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Castle Street, as viewed from the walls of Cahir Castle.
|Dáil Éireann||Tipperary South|
|Elevation||50 m (160 ft)|
|Dialing code||052 744, +000 353 (0)52 744|
|Irish Grid Reference||S051252|
Location and access
For much of the twentieth century, Cahir stood at an intersection of two busy national roadways: the Dublin to Cork N8, and the Limerick to Waterford N24. The N8 was realigned in 1991 to run west of the town, while the old road through it was renumbered the R670. Traffic from the N24 still left the town badly congested, however, until October 2007 when this road was also realigned to bypass Cahir to the north and east. The same road improvement scheme saw major changes to the N8 corridor: a new motorway, the M8, was constructed west of the town between 2006 and 2008. Access to Cahir from this motorway is gained at Junctions 10 and 11.
Cahir is on the Limerick–Waterford regional railway line. The town's railway station opened on 1 May 1852. There are two trains a day to Tipperary and Limerick Junction and two to Clonmel, Carrick on Suir and Waterford. There is no Sunday service.
Bus Éireann runs regular services to Dublin, Cork, Limerick and Waterford through the town.
For much of its history, the town has been influenced by the Butler family. It was from this family that the first Barons of Cahir were created. It was known for much of its history as being a defence town (
). Cahir, together with Clonmel, were the centres in South Tipperary of the Quaker population, which culminated in the construction of a meeting house in Abbey Street in 1833. The principal Quaker family names, largely engaged in milling, were Grubb, Going and Walpole. It was one of the first towns to be linked by stagecoach in the nineteenth century when Charles Bianconi commenced services between Clonmel, Cahir and Cashel. The building at The Square, where The Galtee Inn is now sited, was the stopping point in the town for Bianconi's coaches.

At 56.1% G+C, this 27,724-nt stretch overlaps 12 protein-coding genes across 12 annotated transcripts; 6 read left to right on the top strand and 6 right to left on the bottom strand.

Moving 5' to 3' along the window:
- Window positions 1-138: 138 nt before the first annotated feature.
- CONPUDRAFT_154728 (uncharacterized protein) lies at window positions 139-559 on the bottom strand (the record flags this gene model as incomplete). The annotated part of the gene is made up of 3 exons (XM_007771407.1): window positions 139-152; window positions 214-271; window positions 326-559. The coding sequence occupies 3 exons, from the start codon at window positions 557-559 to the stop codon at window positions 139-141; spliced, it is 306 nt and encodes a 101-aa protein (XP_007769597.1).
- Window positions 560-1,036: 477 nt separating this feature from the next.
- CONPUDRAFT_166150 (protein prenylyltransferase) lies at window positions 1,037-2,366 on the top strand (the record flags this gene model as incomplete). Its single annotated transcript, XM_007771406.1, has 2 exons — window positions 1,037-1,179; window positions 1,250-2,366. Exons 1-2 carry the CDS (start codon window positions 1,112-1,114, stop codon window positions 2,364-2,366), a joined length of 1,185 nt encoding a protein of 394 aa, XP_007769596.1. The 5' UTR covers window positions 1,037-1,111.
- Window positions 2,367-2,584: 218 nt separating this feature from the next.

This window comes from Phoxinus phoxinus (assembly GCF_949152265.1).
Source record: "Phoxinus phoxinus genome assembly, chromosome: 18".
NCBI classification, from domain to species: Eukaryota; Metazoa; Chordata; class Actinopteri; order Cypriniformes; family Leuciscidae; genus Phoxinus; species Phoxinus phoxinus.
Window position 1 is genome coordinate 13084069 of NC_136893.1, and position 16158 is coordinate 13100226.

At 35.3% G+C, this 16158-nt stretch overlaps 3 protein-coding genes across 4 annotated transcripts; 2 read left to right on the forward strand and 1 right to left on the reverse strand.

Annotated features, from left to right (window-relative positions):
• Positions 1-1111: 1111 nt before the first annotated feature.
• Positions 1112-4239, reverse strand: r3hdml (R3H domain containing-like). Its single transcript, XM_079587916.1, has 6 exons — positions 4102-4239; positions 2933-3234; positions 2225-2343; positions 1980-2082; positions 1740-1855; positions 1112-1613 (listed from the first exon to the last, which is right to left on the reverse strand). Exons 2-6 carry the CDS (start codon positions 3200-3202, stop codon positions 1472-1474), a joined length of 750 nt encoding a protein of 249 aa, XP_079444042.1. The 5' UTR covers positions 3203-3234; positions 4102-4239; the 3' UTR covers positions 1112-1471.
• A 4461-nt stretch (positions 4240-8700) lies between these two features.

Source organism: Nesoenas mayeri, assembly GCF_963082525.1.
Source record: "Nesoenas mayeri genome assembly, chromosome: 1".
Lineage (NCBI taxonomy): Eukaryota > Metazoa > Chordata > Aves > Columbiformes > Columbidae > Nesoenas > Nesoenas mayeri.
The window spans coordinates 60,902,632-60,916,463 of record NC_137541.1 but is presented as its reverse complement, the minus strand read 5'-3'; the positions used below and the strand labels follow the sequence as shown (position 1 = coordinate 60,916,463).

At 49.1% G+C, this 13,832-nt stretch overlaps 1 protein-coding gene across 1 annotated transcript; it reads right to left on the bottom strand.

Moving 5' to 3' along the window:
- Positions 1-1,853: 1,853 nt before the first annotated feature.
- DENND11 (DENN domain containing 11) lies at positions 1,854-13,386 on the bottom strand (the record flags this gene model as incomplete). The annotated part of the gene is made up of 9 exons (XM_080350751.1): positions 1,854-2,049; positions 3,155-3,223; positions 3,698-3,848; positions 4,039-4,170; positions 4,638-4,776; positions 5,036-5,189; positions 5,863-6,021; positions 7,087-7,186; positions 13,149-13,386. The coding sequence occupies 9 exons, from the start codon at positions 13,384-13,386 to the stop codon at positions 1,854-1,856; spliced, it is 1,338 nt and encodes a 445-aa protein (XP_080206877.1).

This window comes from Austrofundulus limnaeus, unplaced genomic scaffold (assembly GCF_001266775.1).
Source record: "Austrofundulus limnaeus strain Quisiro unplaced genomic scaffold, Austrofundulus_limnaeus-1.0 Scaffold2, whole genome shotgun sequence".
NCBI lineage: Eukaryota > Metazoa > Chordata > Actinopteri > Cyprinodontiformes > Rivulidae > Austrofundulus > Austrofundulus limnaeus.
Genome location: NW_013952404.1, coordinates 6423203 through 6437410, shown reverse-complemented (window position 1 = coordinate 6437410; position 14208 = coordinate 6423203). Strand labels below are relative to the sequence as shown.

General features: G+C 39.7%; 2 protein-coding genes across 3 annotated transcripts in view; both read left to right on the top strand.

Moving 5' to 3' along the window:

Amenities and features
Cahir Castle, which is situated on a small island in the River Suir, is the town's main tourist attraction. Cahir has a fine Church of Ireland parish church, still in use, designed by John Nash, one of only three ecclesiastical buildings he designed in Ireland. Another major attraction is the Swiss Cottage along with numerous specialty heritage walks. The nearby Galtee Mountains form the largest inland range in Ireland and are home to Glengarra Wood, which is a popular walking area. The Knockmealdown Mountains stand south of the town, while to the southwest lie the Mitchelstown Caves. The salmon weir, on the opposite side of the bridge from the castle, is a popular location to fish.
Cahir is a small heritage town. A shopping precinct is centred on the town square adjacent to Castle Street. The town has a leisure centre (Duneske), an all-weather soccer pitch, all weather tennis courts, a Downhill mountain-biking track and a GAA pitch. An 18 hole Golf course lies a few kilometres outside the town.
- Cahir Boys National School
- Our Lady of Mercy Primary School
- Coláiste Dún Iascaigh (Secondary School)
Cahir has a number of teams in various sports, Cahir GAA are the local gaelic team and play in the GAA pitch located on the Ardfinnan road. They were Tipperary Senior Football Champions in 2003. Cahir Park AFC are the local junior soccer team. Formed in 1912 they are one of the oldest junior soccer teams in the country. Their ground is also located in Cahir Park on the Ardfinnan road.
- John Noel Dempsey (1915–89), Lieutenant Governor of Connecticut 1959–61 and Governor of Connecticut 1961–71.
- Michael Murphy (1831–93), awarded the Victoria Cross, which he later forfeited.
- Brenda Hyland, winner of the Rose of Tralee competition in 1983 (although she represented County Waterford).
- Tommy O'Donnell, Munster and Ireland Rugby Player.
- Richard Butler, last Baron Cahir and 2nd Earl of Glengall, is buried here.
- Richard Pennefather, eminent Irish judge, is buried here.
|Wikisource has the text of the 1911 Encyclopædia Britannica article Caher.|
|Wikimedia Commons has media related to Cahir.|
- Census for post 1821 figures.
- Lee, JJ (1981). "On the accuracy of the Pre-famine Irish censuses". In Goldstrom, J. M.; Clarkson, L. A. Irish Population, Economy, and Society: Essays in Honour of the Late K. H. Connell. Oxford, England: Clarendon Press.
- Mokyr, Joel; O Grada, Cormac (November 1984). "New Developments in Irish Population History, 1700-1850". The Economic History Review 37 (4): 473–488. doi:10.1111/j.1468-0289.1984.tb00344.x.
- "Cahir station" (PDF). Railscot — Irish Railways. Retrieved 2007-09-07.
- South Tipperary 1570-1842 Religion, Land and Rivalry, Four Courts Press, David J. Butler